I found the first half of this movie to be intriguing. Jeremy Irons plays a Spanish Jesuit (with a thick English accent, so I guess I came down too hard on Kevin Costner in Robin Hood: Prince of Thieves). I’ve always liked Irons, although I don’t know why. I even made it all the way through Brideshead Revisited. But I can’t think of any particularly stunning performances by him, including this one where he Mr. Rogers his way through this film. His most notable acting moment might have been as the voice of Scar in Lion King. And he was an interesting villain in the otherwise mediocre movie, Die Hard: With a Vengeance.
This isn’t one of De Niro’s best performances either. The actors really aren’t given much material to sink their teeth into. But De Niro does carry the first half of this movie on his shoulders as he is converted from a slaver to a Jesuit priest. But even this transition happens too fast. But there is a good scene with Irons visiting De Niro in De Niro’s self-imposed cell as he tries to help him put his life together after a tragic event.
De Niro then joins the Order and pays penance by dragging his heavy bundle of armor through the rivers and jungle and back to the mission that Irons is building high atop an escarpment. This is perhaps the film’s best moment.
But after that, the movie doesn’t have all that much to offer. The Portuguese are, because of treaty with the Spanish, acquiring the territory that the mission is built upon. And then it inevitably becomes a predictable movie about martyrs facing down heavily-armed soldiers. Guess who wins. There’s nothing much cheery or light in this one, for sure. It almost makes Apocalypto seem like a comedy.
But the cinematography and score are stupendous. You’ll want to run out and book a trip with your travel agent to see those majestic cliffs and waterfalls in wherever-the-hell South America
It’s heartbreaking to see the natives used so badly. But modern audiences have an interesting, perhaps stilted, perspective, as evinced by this one poster at IMDB.com:
This movie was a total glorification of the cocept of “The White Man’s Burden.” This was a concept that was born around the age of exploration that essentially said that it was the white man’s responsibility to convert everyone to Christianity in order to save their souls. I don’t really need to point out that this is one of the most disgustingly arrogant and racist concepts in history, basically stating that all non-Christians are heathens and are all going to hell unless they convert to the words of Jesus. Granted, I know that was a different time, but why in 1986 were we still glorifying this concept. In this film, you have these Jesuits who just come into this tribe, force the words of christianity on them, have them build churches and abandon their old ways and beliefs, because their old beliefs obviously weren’t good enough. And the film makes it look so riteous and good.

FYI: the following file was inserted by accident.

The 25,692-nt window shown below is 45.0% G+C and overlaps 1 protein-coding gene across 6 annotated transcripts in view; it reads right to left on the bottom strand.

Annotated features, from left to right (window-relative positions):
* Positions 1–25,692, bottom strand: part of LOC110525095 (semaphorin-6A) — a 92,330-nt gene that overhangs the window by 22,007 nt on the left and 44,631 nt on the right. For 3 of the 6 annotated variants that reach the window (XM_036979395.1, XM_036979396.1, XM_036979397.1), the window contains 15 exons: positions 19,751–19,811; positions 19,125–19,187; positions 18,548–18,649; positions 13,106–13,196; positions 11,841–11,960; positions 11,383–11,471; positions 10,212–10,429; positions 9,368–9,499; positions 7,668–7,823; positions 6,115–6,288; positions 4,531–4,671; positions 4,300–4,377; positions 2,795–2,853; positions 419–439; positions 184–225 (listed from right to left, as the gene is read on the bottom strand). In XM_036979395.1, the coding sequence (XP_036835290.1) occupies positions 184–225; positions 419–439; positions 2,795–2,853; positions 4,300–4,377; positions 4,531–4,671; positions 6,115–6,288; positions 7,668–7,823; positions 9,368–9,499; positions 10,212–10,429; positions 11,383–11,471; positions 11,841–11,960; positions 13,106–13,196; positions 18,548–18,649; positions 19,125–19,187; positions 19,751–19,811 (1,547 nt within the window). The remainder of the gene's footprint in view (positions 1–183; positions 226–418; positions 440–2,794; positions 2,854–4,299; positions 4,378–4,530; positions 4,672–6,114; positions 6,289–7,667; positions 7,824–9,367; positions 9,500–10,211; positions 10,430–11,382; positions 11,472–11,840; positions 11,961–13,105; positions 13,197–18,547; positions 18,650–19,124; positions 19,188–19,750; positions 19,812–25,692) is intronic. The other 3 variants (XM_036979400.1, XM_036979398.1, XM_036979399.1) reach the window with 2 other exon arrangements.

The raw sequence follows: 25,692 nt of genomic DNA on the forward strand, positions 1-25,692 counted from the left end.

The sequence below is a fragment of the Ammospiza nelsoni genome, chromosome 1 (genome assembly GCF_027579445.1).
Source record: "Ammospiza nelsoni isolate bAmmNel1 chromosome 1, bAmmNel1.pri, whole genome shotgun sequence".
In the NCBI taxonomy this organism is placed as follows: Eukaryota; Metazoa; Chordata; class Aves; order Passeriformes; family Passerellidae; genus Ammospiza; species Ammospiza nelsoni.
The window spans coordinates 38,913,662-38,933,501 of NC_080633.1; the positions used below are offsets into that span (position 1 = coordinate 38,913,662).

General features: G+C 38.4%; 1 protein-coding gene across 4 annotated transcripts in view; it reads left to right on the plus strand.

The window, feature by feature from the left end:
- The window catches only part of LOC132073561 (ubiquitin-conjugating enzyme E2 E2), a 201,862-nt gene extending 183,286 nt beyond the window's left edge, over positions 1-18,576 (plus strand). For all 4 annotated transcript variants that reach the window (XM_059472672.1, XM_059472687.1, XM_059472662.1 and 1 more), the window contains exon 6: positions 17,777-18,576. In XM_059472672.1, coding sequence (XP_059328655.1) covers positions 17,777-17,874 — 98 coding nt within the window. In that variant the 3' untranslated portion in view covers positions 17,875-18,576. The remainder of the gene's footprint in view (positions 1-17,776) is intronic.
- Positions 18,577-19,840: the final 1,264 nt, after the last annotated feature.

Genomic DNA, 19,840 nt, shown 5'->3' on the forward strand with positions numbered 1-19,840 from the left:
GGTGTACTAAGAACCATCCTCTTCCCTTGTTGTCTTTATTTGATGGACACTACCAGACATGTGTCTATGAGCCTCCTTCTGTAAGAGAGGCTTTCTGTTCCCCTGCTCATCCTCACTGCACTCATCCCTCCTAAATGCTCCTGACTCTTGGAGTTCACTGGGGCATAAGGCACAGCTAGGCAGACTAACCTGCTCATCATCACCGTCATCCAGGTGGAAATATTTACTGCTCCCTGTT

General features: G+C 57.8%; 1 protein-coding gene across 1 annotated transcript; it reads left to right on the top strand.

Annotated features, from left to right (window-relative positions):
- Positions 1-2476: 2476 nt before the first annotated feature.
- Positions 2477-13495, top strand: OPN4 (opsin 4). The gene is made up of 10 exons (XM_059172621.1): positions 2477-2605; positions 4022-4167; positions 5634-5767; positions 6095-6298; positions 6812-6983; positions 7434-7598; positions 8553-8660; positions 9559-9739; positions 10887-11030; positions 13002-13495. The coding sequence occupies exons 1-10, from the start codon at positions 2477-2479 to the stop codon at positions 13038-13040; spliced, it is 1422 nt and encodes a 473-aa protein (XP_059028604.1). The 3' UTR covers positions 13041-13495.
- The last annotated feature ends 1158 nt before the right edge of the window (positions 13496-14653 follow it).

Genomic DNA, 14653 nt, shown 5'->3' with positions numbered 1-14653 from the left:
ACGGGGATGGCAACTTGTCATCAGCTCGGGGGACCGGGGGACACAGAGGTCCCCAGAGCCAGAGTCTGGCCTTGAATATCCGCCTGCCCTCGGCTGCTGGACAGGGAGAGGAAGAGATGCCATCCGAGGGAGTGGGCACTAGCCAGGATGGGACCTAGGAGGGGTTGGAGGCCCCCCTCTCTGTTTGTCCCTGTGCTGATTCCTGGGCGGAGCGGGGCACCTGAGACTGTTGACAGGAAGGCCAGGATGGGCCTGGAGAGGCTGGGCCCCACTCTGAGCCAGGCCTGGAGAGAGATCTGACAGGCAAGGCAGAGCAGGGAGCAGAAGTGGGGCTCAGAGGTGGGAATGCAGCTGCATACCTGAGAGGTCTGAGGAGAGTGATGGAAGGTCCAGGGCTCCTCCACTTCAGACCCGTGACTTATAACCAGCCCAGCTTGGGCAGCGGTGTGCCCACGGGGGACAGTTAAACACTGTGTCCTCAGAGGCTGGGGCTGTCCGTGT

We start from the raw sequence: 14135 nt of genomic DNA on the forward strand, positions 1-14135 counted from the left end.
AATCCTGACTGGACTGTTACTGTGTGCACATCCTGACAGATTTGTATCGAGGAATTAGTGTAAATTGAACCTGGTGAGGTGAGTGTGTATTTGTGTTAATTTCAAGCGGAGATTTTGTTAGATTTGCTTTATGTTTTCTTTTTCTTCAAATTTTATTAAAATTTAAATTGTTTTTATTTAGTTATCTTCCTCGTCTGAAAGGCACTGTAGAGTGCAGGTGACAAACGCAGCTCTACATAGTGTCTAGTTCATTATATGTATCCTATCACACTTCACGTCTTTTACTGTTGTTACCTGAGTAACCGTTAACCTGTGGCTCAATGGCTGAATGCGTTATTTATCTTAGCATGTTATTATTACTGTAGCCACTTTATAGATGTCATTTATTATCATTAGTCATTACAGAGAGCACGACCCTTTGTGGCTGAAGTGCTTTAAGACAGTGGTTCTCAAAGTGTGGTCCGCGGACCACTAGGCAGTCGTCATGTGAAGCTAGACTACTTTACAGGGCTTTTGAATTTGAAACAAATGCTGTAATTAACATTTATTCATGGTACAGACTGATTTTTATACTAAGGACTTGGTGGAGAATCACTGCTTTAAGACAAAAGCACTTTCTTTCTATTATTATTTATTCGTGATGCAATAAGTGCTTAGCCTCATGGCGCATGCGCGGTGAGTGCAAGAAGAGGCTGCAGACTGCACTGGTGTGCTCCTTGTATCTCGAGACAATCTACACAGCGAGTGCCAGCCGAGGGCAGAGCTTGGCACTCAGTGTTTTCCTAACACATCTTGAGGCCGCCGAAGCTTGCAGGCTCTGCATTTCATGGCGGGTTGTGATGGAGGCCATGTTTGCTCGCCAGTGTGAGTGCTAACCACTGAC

There is little doubt that “the white man’s burden” has been replaced with “the white man’s guilt.” I don’t know how true-to-life this movie is, but it’s surely true that Christians built missions all over the savage world and didn’t always have to strong-arm the natives to come worship and take part in what we would consider a civilized life.
But the modern viewer says, “Hey, there’s nothing superior about indoor plumbing, life-saving medicine, and not eating your neighbors for lunch.” Their only perspective is “Who are we to say that we are better?” Well, clearly in this movie, the natives voted with their feet. They enjoyed the material and spiritual enhancements offered by this Jesuit mission, particularly because it offered some refuge from the European slave traders.
And it’s an odd perspective for anyone on the Left to have, for aren’t the rest of us simply the ignorant savages to be civilized by our Progressive betters?
It must be said about this movie that both De Niro and Irons are in their prime. Although I found Irons to be a little dull and unanimated, he has that golden voice. And De Niro, although robbed of his trademark smirk and wrinkle-eyed squint in this more serious role, he’s, well, De Niro. And with his beard and hair he looks a bit like Jesus himself.
De Niro is also charming in his interaction with the natives, an element of the movie that could have been played up more. But unfortunately the movie gets bogged down by the politics behind the scenes that occur elsewhere that involve a cardinal and some very nasty Portuguese. The pacing of this movie is not particularly good. But it does have star power.
And like Bananarama says:
A walk in the park can become a bad dream
People are staring and following me
This is my only escape from it all
Watching a film or a face on the wall
Robert De Niro’s waiting
Talking Italian (Talking Italian)
Or perhaps Spanish. • (1809 views)